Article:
Article Index

CHAPTER 11 describes the experiences of 58. Infanterie-Division at Houthulst Forest, Poelkapelle and Langemarck in the awful final phase of the Third Battle of Ypres, over the following winter and in the spring advance in 1918.

It includes the vivid eyewitness account (taken from his autobiography) of HRH Prince Ernst Heinrich of Saxony, who served in the division with Feldartillerie-Regiment Nr. 115 from October 1917. At his own insistent request, the King of Saxony's youngest son was the only member of the Saxon royal family to serve in a combat role on an active sector of the Western Front. His description of what he saw and experienced as a battery commander in the poisoned remains of Houthulst Forest is by turns moving and horrific.

Please note that the chapter ends at the point when the 58. Infanterie-Division was relieved from its sector near Langemarck on 12th May 1918. We decided that we did not have enough fresh material for it to be worth covering their subsequent tour in the Kemmelberg (Mont Kemmel) sector, which we originally summarised in Fighting the Kaiser's War (that volume also contains the personal story of one of the many who died there).

Immediate reserve position near the radio station of Divisions-Funker-Abteilung 14 in Houthulst Forest

Above: This photo is taken from the album of a member of Divisions-Funker-Abteilung 14, depicting an infantry immediate reserve (Bereitschaft) position near their radio station in Houthulst Forest. This specialist unit was the only Saxon formation remaining here after the relief of 58. Infanterie-Division at the end of November 1917. The ghastly dead foliage appears spectrally beautiful with its covering of snow. On the western side of the forest, the trees had long been obliterated by the British and French artillery.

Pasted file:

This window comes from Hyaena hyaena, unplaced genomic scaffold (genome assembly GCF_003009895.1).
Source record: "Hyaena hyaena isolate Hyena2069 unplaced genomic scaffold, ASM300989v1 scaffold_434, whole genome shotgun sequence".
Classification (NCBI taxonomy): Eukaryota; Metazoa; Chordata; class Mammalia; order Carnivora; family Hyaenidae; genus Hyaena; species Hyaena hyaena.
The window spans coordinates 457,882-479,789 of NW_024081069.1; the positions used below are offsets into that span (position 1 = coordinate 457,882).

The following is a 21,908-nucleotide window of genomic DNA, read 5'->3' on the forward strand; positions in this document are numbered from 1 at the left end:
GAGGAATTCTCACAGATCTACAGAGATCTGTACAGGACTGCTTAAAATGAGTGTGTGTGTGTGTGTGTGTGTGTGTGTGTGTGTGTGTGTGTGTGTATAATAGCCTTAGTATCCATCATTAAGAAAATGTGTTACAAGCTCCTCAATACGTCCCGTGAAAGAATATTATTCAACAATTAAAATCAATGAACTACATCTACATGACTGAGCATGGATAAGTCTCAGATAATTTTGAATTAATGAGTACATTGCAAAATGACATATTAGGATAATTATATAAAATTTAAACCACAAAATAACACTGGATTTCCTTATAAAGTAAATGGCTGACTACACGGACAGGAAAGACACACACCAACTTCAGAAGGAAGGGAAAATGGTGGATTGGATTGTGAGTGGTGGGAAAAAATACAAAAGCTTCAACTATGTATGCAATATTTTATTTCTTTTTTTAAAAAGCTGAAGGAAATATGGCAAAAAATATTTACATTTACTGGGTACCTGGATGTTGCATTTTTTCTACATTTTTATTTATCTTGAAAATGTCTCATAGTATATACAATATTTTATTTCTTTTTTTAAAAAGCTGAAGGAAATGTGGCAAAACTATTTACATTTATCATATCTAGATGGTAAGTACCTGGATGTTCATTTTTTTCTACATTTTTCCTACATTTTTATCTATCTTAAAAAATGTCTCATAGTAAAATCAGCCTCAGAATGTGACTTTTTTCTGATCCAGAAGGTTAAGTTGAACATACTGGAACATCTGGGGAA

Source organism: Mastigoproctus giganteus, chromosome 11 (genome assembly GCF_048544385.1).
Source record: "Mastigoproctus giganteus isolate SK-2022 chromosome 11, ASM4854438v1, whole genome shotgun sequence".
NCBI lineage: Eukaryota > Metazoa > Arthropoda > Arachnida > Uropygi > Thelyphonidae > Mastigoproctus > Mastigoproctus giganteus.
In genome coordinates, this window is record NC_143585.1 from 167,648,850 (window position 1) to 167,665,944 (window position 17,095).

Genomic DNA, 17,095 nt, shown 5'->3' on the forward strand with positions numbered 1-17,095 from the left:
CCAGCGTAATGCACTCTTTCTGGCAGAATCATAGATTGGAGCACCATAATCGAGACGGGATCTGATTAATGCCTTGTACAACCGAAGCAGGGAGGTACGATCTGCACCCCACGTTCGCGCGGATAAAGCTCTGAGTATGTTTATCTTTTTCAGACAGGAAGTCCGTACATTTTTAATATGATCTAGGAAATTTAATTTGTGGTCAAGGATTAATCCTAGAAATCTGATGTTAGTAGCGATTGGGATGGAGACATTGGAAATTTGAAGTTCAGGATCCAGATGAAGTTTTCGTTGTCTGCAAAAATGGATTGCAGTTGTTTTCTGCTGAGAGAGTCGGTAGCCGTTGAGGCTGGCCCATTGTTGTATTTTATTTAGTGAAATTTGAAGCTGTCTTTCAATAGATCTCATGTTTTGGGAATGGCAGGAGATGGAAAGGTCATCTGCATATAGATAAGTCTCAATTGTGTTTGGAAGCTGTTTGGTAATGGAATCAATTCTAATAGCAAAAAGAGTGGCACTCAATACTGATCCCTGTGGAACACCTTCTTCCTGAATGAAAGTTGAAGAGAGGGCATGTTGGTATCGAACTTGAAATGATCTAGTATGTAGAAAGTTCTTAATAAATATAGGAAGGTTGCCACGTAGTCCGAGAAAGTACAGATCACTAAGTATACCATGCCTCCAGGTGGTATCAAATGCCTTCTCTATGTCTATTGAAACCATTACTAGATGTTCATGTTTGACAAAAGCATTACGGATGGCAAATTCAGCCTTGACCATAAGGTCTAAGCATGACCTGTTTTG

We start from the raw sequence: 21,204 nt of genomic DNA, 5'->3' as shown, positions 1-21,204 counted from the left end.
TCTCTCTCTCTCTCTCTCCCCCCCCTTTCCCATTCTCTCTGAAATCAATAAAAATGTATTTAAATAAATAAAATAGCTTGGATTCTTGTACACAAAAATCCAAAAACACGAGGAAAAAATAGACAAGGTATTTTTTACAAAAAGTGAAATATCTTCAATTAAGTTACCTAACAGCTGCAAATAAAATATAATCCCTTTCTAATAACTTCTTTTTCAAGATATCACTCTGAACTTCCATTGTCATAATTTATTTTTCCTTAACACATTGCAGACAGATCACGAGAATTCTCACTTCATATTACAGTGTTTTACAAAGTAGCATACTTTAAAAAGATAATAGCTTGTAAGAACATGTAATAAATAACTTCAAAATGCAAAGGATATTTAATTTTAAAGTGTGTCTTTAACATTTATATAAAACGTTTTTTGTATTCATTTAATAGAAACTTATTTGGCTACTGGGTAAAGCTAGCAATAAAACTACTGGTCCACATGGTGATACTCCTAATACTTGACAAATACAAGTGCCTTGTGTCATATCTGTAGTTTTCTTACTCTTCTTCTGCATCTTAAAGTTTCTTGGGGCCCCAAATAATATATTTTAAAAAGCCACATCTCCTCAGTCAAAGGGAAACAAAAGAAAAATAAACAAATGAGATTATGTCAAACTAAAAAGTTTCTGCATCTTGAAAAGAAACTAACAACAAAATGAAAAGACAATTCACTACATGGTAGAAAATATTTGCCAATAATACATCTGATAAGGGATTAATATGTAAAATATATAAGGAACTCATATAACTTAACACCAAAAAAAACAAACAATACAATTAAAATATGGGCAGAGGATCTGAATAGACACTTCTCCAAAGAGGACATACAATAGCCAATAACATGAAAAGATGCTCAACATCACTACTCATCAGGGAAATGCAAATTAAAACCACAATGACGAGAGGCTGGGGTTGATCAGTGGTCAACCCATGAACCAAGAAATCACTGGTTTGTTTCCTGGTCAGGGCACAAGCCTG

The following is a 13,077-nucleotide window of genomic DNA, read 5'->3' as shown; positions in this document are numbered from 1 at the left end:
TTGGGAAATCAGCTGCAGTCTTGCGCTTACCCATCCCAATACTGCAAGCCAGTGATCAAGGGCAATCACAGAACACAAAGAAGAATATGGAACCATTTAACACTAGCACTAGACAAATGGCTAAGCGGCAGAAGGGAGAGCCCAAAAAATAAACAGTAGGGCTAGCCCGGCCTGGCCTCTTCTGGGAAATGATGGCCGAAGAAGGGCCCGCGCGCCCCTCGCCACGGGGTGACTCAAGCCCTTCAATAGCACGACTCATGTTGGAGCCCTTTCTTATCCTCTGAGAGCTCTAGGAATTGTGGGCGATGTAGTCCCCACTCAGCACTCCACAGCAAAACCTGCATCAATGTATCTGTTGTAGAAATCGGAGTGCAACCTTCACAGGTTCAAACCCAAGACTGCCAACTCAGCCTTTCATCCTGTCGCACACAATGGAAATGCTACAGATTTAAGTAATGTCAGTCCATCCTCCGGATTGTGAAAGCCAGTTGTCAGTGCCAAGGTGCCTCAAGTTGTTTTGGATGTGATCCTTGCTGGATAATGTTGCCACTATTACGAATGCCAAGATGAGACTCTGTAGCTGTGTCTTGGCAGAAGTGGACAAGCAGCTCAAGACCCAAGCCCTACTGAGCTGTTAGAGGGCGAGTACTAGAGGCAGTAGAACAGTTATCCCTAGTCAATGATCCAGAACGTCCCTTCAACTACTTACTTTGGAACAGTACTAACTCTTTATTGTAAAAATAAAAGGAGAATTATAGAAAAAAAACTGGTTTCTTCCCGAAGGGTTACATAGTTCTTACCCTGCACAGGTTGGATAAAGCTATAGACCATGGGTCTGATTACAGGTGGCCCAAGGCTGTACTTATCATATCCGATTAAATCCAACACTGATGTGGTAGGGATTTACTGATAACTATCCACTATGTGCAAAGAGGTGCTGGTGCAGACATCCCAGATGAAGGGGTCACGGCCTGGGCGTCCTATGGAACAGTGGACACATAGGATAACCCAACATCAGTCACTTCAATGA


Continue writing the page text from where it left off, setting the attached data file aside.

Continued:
Leutnant der Reserve Hugo Eberwein of IR 106 near La Truie Farm in May 1918

Above: This photo is from a group belonging to Leutnant der Reserve Hugo Eberwein of IR 106; another picture from the same group (taken at Houthulst Forest) is featured on p.181 of Fighting the Kaiser's War. Depicted here are old dugouts near the long-destroyed La Truie Farm west of La Basse Ville, which lay in the rear area of 58. Infanterie-Division while it was holding the Kemmelberg in May 1918. La Truie Farm would have been familiar to the surviving veterans of IR 106 from the regiment's time at Ploegsteert Wood (November 1914 to March 1915). Thus after a little over three years, they had come full circle.

The site of La Truie Farm, one of a number of locations misspelled on this 1915-1916 map taken from the regimental history of IR 104

Above: The site of La Truie Farm, one of a number of locations misspelled on this 1915-1916 map taken from the regimental history of IR 104.

For King and Kaiser - sample pages

Above: Sample pages from For King and Kaiser (chapter 11).